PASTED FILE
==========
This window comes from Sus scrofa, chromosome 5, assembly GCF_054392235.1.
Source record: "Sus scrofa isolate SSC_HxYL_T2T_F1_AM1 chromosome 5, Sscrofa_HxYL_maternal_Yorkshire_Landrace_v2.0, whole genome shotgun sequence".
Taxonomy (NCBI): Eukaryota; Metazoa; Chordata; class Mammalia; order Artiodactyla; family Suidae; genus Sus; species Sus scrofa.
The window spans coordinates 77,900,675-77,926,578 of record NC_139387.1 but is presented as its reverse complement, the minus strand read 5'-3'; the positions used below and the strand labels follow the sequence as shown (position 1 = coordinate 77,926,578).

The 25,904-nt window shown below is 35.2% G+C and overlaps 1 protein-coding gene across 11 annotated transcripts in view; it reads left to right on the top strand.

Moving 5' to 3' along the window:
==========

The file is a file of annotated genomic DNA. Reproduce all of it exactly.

This window comes from Sus scrofa, chromosome 5, assembly GCF_054392235.1.
Source record: "Sus scrofa isolate SSC_HxYL_T2T_F1_AM1 chromosome 5, Sscrofa_HxYL_maternal_Yorkshire_Landrace_v2.0, whole genome shotgun sequence".
Taxonomy (NCBI): Eukaryota; Metazoa; Chordata; class Mammalia; order Artiodactyla; family Suidae; genus Sus; species Sus scrofa.
The window spans coordinates 77,900,675-77,926,578 of record NC_139387.1 but is presented as its reverse complement, the minus strand read 5'-3'; the positions used below and the strand labels follow the sequence as shown (position 1 = coordinate 77,926,578).

The 25,904-nt window shown below is 35.2% G+C and overlaps 1 protein-coding gene across 11 annotated transcripts in view; it reads left to right on the top strand.

Moving 5' to 3' along the window: